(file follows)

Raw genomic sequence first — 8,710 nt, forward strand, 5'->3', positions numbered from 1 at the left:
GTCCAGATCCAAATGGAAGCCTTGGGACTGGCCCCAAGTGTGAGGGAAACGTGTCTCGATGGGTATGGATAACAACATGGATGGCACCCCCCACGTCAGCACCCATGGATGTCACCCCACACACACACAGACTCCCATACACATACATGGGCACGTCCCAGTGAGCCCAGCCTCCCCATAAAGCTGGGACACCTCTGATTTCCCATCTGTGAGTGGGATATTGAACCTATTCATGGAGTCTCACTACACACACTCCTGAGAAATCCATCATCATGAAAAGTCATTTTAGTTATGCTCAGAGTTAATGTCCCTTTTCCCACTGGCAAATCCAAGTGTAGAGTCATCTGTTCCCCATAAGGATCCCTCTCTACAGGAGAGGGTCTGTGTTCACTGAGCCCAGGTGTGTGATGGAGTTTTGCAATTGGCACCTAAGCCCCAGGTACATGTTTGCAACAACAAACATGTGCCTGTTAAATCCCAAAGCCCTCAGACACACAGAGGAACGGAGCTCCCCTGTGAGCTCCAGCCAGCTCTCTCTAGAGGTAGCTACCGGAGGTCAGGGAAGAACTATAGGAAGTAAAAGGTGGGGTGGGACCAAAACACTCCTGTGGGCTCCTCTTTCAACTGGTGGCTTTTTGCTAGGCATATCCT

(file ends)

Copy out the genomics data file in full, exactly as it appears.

Raw genomic sequence first — 8,710 nt, forward strand, 5'->3', positions numbered from 1 at the left:
GTCCAGATCCAAATGGAAGCCTTGGGACTGGCCCCAAGTGTGAGGGAAACGTGTCTCGATGGGTATGGATAACAACATGGATGGCACCCCCCACGTCAGCACCCATGGATGTCACCCCACACACACACAGACTCCCATACACATACATGGGCACGTCCCAGTGAGCCCAGCCTCCCCATAAAGCTGGGACACCTCTGATTTCCCATCTGTGAGTGGGATATTGAACCTATTCATGGAGTCTCACTACACACACTCCTGAGAAATCCATCATCATGAAAAGTCATTTTAGTTATGCTCAGAGTTAATGTCCCTTTTCCCACTGGCAAATCCAAGTGTAGAGTCATCTGTTCCCCATAAGGATCCCTCTCTACAGGAGAGGGTCTGTGTTCACTGAGCCCAGGTGTGTGATGGAGTTTTGCAATTGGCACCTAAGCCCCAGGTACATGTTTGCAACAACAAACATGTGCCTGTTAAATCCCAAAGCCCTCAGACACACAGAGGAACGGAGCTCCCCTGTGAGCTCCAGCCAGCTCTCTCTAGAGGTAGCTACCGGAGGTCAGGGAAGAACTATAGGAAGTAAAAGGTGGGGTGGGACCAAAACACTCCTGTGGGCTCCTCTTTCAACTGGTGGCTTTTTGCTAGGCATATCCT